History, Department of


Date of this Version



Kylie McCormick, Father and Servant, Son and Slave: Judaism and Labor in Georgia, 1732-1809, (University of Nebraska-Lincoln: Master's Thesis, 2016).


A Thesis Presented to the Faculty of The Graduate College at the University of Nebraska In Partial Fulfillment of Requirements For the Degree of Master of Arts, Major: History, Under the Supervision of Professor William G. Thomas III. Lincoln, Nebraska: May, 2016

Copyright © 2016 Kylie Louise McCormick


In 1732 a philanthropic trusteeship was granted the charter to Georgia with the lofty goals of bringing aid to the impoverished in the British Empire and the persecuted Protestants of Europe. Within these goals was an emphasis on using the labor of indentured white servants, an unofficial ban on slavery, and a reluctance to allow Jewish colonists. To understand how both slavery and Judaism took hold in Georgia, this two part study explores the changing labor institutions through the lives of Benjamin Sheftall and his youngest son Levi—the two men who maintained the first Vital Records for Savanah’s Jewry. Benjamin’s story dominates part one with a focus on indentured servants by highlighting Benjamin’s advocacy for the German speaking colonists; cultural and religious interaction; as well as the ways in which slavery in the Atlantic world shaped attitudes and practices in Georgia. Part two follows Levi’s life as the ban on slavery is lifted through the aftermath of the Revolutionary War, focusing on moments of cultural and religious interaction within the grander scheme of socioeconomics.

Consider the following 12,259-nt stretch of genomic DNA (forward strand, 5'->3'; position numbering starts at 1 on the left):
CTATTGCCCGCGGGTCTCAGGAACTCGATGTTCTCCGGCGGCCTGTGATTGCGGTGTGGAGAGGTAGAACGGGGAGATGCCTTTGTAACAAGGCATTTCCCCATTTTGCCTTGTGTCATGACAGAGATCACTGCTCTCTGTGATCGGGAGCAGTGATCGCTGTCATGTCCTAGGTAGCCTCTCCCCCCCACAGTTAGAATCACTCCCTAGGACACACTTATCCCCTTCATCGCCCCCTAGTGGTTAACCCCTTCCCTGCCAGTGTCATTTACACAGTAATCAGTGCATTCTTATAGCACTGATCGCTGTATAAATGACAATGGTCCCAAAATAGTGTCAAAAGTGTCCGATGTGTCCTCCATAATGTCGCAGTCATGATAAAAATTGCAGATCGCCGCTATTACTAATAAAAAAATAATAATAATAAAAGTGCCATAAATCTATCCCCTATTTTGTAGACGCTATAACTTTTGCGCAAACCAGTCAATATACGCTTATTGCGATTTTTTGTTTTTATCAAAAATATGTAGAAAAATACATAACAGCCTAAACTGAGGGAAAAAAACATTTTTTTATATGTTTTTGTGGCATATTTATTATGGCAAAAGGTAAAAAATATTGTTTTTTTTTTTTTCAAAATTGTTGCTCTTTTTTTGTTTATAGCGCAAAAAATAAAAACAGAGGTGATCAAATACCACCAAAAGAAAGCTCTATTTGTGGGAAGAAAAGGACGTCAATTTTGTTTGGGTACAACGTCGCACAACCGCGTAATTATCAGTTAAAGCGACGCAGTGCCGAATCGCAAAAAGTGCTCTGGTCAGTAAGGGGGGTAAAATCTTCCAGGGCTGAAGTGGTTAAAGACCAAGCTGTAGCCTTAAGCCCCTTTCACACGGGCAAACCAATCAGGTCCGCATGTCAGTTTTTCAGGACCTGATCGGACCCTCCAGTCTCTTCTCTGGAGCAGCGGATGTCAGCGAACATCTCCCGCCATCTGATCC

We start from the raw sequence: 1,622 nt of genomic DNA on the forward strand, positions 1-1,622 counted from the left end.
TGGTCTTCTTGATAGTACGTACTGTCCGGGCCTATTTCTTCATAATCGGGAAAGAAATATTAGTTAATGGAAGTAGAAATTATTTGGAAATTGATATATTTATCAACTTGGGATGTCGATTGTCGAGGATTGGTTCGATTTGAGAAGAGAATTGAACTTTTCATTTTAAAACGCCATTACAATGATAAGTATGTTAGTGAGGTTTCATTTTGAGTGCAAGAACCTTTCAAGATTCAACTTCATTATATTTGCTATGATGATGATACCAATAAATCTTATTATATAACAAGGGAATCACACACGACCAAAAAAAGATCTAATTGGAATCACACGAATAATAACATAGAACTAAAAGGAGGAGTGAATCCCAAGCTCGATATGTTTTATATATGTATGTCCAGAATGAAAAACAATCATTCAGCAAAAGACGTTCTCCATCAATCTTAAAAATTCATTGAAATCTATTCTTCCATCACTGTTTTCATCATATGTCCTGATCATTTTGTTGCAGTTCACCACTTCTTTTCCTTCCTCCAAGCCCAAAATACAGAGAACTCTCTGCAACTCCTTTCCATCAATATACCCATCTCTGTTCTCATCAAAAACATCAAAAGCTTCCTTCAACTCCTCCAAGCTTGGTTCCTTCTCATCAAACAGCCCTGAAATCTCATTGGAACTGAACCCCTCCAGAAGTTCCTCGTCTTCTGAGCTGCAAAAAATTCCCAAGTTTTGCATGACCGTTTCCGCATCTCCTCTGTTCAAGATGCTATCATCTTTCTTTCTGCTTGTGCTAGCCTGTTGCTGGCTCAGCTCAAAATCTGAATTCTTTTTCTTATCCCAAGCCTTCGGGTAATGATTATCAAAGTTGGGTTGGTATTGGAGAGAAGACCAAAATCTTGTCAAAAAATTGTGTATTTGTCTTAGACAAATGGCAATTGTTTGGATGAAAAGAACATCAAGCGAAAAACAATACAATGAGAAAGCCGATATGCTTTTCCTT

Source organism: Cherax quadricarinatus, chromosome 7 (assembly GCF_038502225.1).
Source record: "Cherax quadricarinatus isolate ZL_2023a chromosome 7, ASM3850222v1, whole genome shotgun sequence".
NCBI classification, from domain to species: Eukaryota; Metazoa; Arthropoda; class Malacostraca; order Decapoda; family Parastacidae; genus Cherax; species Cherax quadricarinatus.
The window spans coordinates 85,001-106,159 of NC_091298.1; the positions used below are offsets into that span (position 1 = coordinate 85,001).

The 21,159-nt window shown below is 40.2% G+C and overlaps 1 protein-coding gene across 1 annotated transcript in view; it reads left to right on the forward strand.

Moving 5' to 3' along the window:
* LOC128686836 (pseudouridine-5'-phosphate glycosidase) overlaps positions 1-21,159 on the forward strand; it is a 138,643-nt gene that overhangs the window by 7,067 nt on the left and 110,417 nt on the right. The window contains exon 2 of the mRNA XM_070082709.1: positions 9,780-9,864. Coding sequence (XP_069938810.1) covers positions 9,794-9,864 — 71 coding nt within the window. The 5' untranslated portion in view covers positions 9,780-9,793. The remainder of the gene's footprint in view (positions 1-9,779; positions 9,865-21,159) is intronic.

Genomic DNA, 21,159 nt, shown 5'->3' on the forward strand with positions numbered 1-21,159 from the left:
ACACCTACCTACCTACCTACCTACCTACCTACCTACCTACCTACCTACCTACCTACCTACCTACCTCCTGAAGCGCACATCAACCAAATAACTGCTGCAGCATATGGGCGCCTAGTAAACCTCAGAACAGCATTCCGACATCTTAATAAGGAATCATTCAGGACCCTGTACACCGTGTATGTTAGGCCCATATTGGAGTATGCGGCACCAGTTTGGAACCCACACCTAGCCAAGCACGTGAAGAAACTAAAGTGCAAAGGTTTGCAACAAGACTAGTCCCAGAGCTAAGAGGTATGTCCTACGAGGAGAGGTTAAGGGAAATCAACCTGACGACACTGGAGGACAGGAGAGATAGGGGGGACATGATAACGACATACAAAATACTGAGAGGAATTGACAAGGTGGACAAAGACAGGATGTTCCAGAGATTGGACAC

This study places Georgia’s history of Judaism in the context of its geopolitical time. Often the narratives of Judaism in Georgia fail to address the labor institutions that dominated and shaped the everyday lived experience in the region. This study challenges the dominate theory held since 1961 that there were no appreciable differences between the slaveholding of Jewish and non-Jewish people by highlighting moments when the practice of Judaism impacted the lives of the enslaved. Among the significant differences, I highlight Levi’s observance of Jewish law and city Sabbatarian ordinances, which afforded some enslaved peoples two days to labor for themselves. This study contextualizes the lives of Benjamin and Levi while examining the uniquely Jewish aspects of their interactions with the labor institutions of servitude and slavery in colonial and post-Revolutionary War Georgia.